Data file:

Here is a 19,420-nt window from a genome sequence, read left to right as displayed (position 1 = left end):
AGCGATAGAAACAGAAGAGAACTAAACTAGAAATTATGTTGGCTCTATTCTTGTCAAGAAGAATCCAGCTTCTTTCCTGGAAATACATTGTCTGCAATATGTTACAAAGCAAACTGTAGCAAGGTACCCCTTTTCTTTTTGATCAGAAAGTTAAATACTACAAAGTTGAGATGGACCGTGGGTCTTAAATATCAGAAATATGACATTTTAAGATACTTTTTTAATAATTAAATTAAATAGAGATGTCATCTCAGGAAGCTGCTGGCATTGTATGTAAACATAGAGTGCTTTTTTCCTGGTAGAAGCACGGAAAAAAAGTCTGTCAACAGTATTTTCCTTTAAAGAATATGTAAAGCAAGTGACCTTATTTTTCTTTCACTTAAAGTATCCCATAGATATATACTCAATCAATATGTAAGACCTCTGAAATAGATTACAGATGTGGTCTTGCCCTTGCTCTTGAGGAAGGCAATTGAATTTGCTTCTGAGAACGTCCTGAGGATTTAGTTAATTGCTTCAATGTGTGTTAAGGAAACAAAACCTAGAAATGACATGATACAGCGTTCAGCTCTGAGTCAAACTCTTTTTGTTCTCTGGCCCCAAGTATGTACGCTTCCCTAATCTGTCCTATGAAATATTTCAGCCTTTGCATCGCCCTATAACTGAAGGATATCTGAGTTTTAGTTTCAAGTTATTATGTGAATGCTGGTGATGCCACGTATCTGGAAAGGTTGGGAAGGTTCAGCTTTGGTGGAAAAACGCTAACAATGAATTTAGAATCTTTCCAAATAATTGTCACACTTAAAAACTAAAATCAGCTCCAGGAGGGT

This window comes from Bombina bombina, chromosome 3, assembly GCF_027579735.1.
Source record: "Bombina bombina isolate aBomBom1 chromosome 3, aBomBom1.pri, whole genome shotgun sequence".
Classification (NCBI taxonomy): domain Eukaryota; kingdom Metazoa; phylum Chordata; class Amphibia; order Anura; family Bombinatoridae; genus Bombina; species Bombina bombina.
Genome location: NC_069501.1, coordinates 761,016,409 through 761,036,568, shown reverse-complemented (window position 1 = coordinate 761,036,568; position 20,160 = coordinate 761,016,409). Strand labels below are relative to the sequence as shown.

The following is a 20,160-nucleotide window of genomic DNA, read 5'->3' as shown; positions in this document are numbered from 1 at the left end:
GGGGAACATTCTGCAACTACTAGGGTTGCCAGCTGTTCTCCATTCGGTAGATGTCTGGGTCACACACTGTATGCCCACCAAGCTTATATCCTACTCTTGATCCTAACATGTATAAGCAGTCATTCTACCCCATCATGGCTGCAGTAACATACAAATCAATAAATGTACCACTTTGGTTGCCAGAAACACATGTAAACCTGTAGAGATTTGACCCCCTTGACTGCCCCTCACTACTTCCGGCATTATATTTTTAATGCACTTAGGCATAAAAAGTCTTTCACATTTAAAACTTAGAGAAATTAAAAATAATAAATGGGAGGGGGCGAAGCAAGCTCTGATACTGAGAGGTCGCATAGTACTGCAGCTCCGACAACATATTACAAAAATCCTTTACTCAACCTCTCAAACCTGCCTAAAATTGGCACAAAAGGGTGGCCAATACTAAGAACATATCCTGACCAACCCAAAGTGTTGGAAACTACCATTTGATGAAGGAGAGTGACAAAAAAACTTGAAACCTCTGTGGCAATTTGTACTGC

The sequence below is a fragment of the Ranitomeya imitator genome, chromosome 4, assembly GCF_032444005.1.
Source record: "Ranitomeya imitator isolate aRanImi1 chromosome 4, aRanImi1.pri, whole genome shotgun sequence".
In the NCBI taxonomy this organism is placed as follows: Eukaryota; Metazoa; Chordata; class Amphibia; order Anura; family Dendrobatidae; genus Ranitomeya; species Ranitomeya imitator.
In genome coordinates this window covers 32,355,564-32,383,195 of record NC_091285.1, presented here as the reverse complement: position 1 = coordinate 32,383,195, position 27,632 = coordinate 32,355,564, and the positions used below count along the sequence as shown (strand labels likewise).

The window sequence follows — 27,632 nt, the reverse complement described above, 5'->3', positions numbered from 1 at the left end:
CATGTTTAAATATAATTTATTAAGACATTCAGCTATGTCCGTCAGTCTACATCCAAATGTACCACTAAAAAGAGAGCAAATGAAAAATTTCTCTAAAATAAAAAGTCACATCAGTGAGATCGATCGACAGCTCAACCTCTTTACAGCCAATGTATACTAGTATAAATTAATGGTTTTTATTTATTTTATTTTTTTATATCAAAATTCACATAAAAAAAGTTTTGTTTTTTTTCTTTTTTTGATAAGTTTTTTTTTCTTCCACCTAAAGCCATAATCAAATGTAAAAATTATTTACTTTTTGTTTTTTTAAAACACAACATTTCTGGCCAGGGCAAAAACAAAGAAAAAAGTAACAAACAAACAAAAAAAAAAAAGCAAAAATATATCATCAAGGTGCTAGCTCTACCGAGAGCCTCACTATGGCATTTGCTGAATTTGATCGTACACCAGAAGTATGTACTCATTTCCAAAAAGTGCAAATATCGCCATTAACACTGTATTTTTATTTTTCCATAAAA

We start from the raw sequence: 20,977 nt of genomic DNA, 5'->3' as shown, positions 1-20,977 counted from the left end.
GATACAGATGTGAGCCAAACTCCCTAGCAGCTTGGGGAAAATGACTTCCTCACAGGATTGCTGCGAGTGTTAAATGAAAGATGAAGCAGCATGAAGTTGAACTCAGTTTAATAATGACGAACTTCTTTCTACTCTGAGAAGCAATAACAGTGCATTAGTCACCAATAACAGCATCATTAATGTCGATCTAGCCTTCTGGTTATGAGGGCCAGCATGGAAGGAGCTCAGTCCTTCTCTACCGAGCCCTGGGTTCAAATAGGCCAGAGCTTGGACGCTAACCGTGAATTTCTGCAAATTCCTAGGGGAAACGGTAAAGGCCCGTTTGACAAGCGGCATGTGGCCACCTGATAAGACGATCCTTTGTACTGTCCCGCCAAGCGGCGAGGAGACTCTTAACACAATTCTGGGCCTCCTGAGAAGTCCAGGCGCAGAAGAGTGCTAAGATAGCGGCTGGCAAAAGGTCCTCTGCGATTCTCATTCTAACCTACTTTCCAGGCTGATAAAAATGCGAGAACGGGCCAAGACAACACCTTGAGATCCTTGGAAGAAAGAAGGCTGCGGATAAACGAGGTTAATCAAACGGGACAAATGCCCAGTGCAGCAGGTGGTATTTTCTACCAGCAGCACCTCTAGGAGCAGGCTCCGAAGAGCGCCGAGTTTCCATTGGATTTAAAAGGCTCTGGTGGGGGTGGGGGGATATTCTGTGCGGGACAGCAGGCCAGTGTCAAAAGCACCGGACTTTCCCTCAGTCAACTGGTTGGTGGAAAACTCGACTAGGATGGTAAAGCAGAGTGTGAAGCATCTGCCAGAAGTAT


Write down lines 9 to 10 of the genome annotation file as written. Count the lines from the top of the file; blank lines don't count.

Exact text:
The sequence below is a fragment of the Ranitomeya imitator genome, chromosome 4, assembly GCF_032444005.1.
Source record: "Ranitomeya imitator isolate aRanImi1 chromosome 4, aRanImi1.pri, whole genome shotgun sequence".